To Catch a Thief
What parents need to know
Parents Need to Know
Parents need to know that this Hitchcock suspense thriller offers mild suspense and several situations in which the lives of John, Francie, and other characters are at stake. Characters are shot at, chased in their cars, drive recklessly, and issued death threats. There's considerable 1950s-era sexism and women are treated as sex objects or paternally. John says at one point that he should "spank" a woman who disobeyed his orders.
What's the story?
The romantic classic TO CATCH A THIEF is a roller-coaster ride right off the bat. In the first five minutes there's a car chase and enough intrigue, double crosses, and sexual innuendo to keep you riveted for the whole film. Dashing, retired jewel thief John Robie (Cary Grant) hasn't stolen jewels for more than 15 years, and went to prison for the crimes he did commit, but when jewels start showing up missing again along the romantic French Riviera, all eyes are on Robie. To prove his innocence, Robie decides not to hide but to go to the heart of the matter and find the real cat burglar. Along the way, he meets the divine Francie (Grace Kelly), who's on to him. Of course while the handsome duo work out the clues they fall for each other.
Is it any good?
What could be better than a Hitchcock film set in the picturesque French Riviera? As always, you have to admire Hitchcock's pacing. It's quick without being rushed. To Catch a Thief is an especially good introduction to Hitchcock for teens. While it does involve intrigue and death threats, it's not as dark as Rear Window, The Birds, or Psycho.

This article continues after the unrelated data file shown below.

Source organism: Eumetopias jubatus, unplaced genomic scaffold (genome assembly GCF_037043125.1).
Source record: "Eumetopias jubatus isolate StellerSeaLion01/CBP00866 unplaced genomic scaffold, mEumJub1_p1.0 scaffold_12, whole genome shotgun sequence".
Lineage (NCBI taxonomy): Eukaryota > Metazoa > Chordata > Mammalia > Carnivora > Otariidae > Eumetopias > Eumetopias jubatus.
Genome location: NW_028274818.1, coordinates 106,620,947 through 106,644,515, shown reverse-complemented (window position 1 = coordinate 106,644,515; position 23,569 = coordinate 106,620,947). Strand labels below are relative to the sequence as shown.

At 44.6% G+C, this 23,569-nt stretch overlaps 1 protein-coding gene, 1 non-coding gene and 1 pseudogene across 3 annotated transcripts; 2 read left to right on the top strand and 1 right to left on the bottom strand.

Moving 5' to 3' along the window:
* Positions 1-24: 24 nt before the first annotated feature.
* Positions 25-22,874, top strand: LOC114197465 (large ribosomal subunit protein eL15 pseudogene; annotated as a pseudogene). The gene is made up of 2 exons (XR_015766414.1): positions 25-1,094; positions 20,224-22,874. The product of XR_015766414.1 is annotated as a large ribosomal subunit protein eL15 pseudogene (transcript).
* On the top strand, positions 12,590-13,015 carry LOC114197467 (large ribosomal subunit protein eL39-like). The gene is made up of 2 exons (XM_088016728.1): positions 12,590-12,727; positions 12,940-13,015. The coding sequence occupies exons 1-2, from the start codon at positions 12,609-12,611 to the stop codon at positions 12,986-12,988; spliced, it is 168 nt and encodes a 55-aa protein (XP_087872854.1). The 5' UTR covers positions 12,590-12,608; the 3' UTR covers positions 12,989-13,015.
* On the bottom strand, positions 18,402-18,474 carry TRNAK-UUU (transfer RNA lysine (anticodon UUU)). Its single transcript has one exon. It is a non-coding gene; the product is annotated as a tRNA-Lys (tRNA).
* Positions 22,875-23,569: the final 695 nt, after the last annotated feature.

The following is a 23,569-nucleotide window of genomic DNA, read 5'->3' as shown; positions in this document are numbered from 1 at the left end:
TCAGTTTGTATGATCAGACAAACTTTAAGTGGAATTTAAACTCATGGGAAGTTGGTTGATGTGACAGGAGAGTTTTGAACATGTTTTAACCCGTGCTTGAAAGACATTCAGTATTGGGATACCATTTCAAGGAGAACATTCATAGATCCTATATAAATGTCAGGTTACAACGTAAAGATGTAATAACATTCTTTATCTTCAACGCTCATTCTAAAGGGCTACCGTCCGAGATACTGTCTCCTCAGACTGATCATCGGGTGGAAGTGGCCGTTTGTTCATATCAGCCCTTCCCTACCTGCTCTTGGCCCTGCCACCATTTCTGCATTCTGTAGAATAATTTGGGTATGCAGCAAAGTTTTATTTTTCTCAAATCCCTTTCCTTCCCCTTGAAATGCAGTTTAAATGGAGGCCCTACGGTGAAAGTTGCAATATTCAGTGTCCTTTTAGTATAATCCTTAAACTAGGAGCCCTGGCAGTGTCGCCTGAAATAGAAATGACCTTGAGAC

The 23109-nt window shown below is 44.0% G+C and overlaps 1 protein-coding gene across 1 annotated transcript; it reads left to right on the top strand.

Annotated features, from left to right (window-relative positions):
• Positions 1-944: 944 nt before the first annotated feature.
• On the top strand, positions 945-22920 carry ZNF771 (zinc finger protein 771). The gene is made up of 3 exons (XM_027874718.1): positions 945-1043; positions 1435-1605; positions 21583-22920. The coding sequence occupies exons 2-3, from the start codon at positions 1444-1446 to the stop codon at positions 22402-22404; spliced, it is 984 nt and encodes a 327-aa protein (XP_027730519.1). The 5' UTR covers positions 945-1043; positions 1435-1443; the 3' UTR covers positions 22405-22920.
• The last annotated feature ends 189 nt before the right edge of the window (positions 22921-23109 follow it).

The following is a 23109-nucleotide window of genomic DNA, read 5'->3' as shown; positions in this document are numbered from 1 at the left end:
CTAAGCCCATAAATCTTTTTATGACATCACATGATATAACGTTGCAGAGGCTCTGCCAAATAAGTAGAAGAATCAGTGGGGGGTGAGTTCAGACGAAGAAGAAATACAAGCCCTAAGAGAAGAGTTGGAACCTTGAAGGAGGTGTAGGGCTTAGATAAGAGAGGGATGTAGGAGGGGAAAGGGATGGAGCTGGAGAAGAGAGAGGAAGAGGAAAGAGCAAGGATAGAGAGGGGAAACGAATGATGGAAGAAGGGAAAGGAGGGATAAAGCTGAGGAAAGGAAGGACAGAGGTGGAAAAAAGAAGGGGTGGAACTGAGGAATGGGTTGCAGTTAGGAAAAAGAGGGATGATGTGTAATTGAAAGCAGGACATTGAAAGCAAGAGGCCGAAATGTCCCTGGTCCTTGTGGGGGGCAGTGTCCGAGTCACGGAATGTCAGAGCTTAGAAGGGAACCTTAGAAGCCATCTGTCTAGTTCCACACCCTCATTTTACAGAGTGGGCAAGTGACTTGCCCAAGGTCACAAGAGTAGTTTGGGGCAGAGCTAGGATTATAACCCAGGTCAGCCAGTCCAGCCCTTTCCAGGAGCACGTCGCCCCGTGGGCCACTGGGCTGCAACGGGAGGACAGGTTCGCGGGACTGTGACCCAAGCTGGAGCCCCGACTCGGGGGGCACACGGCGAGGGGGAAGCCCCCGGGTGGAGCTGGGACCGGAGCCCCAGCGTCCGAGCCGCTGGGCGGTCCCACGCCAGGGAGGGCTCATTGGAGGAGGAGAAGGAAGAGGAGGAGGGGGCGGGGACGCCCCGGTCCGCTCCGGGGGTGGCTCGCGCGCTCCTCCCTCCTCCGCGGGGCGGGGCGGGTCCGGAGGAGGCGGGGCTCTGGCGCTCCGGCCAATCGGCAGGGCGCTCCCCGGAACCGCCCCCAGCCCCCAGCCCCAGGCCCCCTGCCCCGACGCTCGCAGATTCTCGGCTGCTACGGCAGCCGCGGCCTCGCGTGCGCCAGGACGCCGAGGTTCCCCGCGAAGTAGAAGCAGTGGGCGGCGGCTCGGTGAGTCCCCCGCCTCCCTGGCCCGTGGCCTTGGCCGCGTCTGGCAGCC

And the glamour of the 1950s fashions are not to be missed. When Grace Kelly floats through a party in a huge gold lame strapless ballgown it's divine. And Kelly in a chiffon gown just for a dinner date -- decadent.
Families can talk about...
Families can talk about how you gain back trust after you've done something wrong. John is forever considered a jewel thief, even though he hasn't stolen in years. When you disappoint or betray the trust of someone in your family, do you feel like you'll never be trusted again? How do you gain back that trust? Families can also talk about the gender roles in the film. Are the men role models for how men should behave? Are the women role models for how women should behave? Why or why not?